Tuesday, 24 November 2015

On the Road: Somebody's watching you

Secret in Their Eyes
dir Billy Ray; with Julia Roberts, Nicole Kidman, Chiwetel Ejiofor 15/US ****
This loose remake of the slick 2009 Oscar-winning Argentine thriller takes a somewhat brainier approach to its story of an FBI agent (Ejiofor) who tenaciously works on a 13-years-cold.botched murder case that has a strong personal connection, then reteams with his old colleagues (Roberts and Kidman) to finally get justice. Of course, nothing is quite as it seems, and the twisty plot holds the interest, even if the film feels a bit dry and dark. It also helps that all three lead actors give profound performances packed with telling nuances, raising the intrigue both in the case and in their complex inter-relationships. Roberts is especially remarkable, stripped of all glamour as she reveals layers of wrenching inner turmoil. And writer-director Ray fills scenes with subtly clever touches that offer telling insight into the characters, who are far more important than the case itself. Sometimes the leaping back and forth between periods can be difficult to follow (hint: watch the hair), but the story has a robustness that offers constant surprises and emotional resonance. This is a rare thriller that appeals to the mind as much as the gut, taking time to build atmosphere rather than rush from set piece to set piece. It's also distinct enough that fans of the original will find something new.

The Night Before
dir Jonathan Levine; with Joseph Gordon-Levitt, Seth Rogen, Anthony Mackie 15/US ***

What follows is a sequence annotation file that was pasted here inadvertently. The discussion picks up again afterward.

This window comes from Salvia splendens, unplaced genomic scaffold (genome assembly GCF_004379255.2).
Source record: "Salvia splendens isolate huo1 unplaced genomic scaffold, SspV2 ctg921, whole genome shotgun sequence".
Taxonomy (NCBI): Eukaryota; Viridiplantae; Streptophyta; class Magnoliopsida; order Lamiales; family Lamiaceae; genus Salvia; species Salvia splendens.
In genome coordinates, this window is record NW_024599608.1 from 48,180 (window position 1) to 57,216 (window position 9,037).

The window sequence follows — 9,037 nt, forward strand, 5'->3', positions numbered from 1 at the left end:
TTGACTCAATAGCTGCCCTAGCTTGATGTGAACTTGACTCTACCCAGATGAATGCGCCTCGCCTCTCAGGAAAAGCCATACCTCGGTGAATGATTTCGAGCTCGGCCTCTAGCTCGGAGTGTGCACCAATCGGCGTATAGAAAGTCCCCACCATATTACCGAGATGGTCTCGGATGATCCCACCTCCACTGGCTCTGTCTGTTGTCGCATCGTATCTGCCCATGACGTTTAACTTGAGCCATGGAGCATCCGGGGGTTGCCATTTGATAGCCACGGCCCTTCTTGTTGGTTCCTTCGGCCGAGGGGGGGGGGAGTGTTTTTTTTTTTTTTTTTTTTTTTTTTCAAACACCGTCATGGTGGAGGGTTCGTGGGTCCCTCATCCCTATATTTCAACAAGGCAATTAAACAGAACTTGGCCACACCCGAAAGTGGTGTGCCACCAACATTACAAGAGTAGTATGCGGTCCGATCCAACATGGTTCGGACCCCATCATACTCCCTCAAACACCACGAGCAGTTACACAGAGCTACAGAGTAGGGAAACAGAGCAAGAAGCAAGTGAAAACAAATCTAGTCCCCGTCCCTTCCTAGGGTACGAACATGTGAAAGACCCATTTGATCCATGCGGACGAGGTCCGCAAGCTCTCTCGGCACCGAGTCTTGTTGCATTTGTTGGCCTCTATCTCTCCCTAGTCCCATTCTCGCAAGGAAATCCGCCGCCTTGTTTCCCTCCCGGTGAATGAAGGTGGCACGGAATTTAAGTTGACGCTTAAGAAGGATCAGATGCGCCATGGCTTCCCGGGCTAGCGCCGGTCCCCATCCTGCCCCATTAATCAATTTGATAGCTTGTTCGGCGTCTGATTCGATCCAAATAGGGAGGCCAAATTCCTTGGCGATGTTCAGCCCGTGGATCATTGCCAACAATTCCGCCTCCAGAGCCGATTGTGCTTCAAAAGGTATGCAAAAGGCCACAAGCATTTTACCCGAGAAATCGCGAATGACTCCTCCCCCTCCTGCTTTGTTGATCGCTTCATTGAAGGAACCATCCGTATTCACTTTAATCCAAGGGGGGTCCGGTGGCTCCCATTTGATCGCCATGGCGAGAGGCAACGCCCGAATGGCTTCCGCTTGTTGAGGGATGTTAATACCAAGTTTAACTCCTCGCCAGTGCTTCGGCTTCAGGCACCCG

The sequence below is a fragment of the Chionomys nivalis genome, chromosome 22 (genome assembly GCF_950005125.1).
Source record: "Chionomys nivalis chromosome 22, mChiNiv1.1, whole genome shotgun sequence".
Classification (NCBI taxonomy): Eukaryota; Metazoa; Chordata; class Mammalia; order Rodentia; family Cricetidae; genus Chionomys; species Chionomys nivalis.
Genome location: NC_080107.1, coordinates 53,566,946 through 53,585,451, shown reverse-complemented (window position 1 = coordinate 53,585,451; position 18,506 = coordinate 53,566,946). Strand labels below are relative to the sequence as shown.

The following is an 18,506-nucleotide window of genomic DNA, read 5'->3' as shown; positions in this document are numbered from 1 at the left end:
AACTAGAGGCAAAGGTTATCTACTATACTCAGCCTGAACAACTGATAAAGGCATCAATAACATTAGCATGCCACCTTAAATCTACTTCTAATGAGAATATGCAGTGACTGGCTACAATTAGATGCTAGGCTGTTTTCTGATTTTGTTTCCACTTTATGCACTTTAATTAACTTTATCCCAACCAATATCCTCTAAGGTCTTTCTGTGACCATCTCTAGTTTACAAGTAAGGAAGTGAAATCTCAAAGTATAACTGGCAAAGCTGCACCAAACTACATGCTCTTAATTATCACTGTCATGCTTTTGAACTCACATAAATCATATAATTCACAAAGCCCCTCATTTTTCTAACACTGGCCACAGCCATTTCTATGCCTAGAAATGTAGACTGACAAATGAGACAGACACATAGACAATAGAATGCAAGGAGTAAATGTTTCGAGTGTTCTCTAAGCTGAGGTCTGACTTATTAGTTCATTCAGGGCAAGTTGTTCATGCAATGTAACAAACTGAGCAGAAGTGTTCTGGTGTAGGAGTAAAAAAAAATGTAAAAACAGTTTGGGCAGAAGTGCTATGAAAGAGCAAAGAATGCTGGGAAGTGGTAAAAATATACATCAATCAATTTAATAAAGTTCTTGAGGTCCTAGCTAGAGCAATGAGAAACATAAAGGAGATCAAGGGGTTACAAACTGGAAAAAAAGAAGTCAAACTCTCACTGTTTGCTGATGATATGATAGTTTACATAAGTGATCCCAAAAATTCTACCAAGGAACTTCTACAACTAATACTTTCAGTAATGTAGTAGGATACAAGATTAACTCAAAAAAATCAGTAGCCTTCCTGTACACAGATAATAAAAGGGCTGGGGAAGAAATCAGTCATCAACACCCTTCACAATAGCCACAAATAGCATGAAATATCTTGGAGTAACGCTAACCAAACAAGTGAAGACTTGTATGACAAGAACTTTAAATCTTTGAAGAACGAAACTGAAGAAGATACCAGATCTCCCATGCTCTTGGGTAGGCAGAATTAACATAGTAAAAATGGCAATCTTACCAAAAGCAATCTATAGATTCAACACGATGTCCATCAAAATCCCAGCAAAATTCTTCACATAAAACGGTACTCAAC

There's no real reason why a stoner bromance can't also be a Christmas movie, although this holiday comedy shows that heartwarming sentiment easily drowns out gross-out antics. This is an unexpectedly warm romp about three best buddies (Gordon-Levitt, Rogen and Mackie) who have been each others' family at Christmas but find the demands of life pulling them apart. It's a fairly simple premise, packed with effortless charm, fearless physicality and lots of jokes about drugs and genitalia. But it manages to also weave in some festive magic, including a bit of commentary about the nature of growing up and how friends are our family,even when we forget that. The cast is strong, and there are some hilarious gags peppered all the way through the film, carefully placed amid vulgar jokes that fall flat, some expertly undermined sentimentality and two amusing big-name cameos that deliberately wear out their welcome. Oddly, despite all of the rude humour, the film feels rather gentle and sweet, only rarely revving up to full-speed entertainment. But it's the kind of movie that certain audiences will adopt as their very own Christmas classic.

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I headed back to chilly, damp London from sunny Southern California, but slept through the on-board entertainment (mainly because I'd seen all of the films that were available, well at least those I wanted to see!). I arrived just in time for a press screening of Creed, a terrific boxing movie that carries on the Rocky saga with style. Solid filmmaking and acting lift it far above expectations. This coming week I'll catch up with the all-star financial crash drama The Big Short, the holiday horror Krampus, the British comedy Lost in Karastan and the Cannes winning Rams. And I have several others I need to catch up with as year-end awards voting deadlines loom in various groups I am a member of...

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